Next month sees the seventh instalment of Inner City Waves at Band on the Wall and we’ve another diverse line-up, comprising of rising rap and R&B artists who together represent an extensive range of contemporary urban music in the UK. British soul vocalist, songwriter and producer Boadi, an independent artist based in South London, is one supreme young talent taking to the stage next month. Making waves with features on Loren’s NTS radio show, not to mention a host of other radio and online editorial spots; we’re eager to hear the sounds of his self-produced 2017 EP brought to life in the live setting. Ahead of ICW, we caught up with Boadi to discuss the EP, the inspiration he draws from his family and the respect he has for his peers in London’s creative community.
Awomaa is a beautifully-produced EP, measuring up in sound and vision to several released on major labels in 2017. Having co-produced and written the material, can you share with us your initial vision for the record, some details of how and where it was recorded and your thoughts on it now looking back?
‘Aye!! Thanks, I loved making Awomaa, I’ve learnt so much from my first EP which helped me massively creating material for this project. Initially I knew what I wanted sonically which would predominantly feature live instrumentation. I recorded it all in my bedroom; when I say this people look at me like I’m crazy.’
The title track has such a warming and heartfelt sentiment, do you find your immediate family and the love you share to be a constant inspiration source, or is this song more of a one-off surge of feeling?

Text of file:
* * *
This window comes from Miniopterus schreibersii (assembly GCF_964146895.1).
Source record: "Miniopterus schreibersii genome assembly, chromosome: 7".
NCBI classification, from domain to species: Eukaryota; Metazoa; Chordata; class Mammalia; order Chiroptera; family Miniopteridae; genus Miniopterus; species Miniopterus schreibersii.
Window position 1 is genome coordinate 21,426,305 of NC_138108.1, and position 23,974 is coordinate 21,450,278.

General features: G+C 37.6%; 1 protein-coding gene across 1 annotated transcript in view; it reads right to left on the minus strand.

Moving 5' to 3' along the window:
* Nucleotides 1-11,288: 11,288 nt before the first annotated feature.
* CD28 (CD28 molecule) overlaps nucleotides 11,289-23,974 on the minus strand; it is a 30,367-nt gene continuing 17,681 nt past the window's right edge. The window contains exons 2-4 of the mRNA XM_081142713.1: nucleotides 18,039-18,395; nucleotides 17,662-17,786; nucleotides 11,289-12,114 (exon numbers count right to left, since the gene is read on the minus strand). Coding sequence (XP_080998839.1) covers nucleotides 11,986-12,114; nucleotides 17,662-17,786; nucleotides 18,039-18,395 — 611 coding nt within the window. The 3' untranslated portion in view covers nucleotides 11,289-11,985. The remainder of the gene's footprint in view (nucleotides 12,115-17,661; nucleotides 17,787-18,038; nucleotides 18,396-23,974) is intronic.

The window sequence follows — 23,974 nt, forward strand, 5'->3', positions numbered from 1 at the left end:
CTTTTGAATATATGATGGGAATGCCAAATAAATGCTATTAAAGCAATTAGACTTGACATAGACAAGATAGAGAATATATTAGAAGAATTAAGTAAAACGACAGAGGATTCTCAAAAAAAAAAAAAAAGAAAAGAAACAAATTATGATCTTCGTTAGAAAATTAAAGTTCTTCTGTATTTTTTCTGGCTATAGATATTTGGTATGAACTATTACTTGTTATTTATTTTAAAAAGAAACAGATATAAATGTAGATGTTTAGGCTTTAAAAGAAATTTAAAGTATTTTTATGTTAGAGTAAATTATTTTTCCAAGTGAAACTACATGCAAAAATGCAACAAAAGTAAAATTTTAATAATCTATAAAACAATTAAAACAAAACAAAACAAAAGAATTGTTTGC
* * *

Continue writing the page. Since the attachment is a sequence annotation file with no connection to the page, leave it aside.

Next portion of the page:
‘I’ve got a very big family, they are always here to help me in any way they can. The love I have for them pours into my music in one way or another. Awomaa is about the love I have for my mum and who I do this for. I just had to express the feelings that I have towards her, she’s just my heartbeat. She also makes the best Jollof rice in the world.’
Aesthetically, the EP bears a resemblance to some of Kendrick’s recent artwork, with the serif font, understated layout and subtle grain. Was the minimalism of Untitled Unmastered and later DAMN. an influence on the aesthetic, or did ideas come from an altogether different place?
‘LOL wow. Love for the comparison. I took inspiration from Sade’s album ‘Diamond Life’ & Luther Vandross ‘Give Me the Reason’ album.’
There’s an abundance of wonderful music emanating from South London at present, whether it be jazz, grime, RnB, a stylistic fusion or something completely fresh and far out. As an artist hailing from the region, what has your experience of South London been like over the last 18 months, who or what has impressed and inspired you and what do you hope to see happen for aspiring artists South of the river?
‘Haha, South London is the place to be am I right? London in general is popping at the moment there’s so much talent it’s unreal. There are so many artists to name that I’m digging right now, I can’t name them all. These are exciting times ahead trust me. I just want the scene to be booming.’
You often play with your band The Banku Powers; how did the group come together and is it one that sees members coming and going as life dictates, or one that hasn’t and may never change?
‘Well I’ve met the band through mutual friends and musicians. Now that I think of it I met my drummer Jeremy off gumtree of all places. He’s a G. The band is always changing and growing. Yeah, there is a general nucleus of the band it does interchange.’
As an artist in 2018, what provides the greatest impetus to create? Do you encounter artistic difficulties and if so, how have you overcome and processed those? Furthermore, have you any advice for aspiring artists sharing similar circumstances to yourself?
‘The hardest thing for me is finding inspiration and at times, motivation. I find that to get inspiration I have to experience new things and learn from my mistakes.’
Boadi performs live at Inner City Waves #7 alongside Dámì, Th3 Dose and Clemxnt on 15th February. Entry is free and registration is recommended. Check out videographer James Arnold’s fantastic film documenting the last Inner City Waves showcase, below.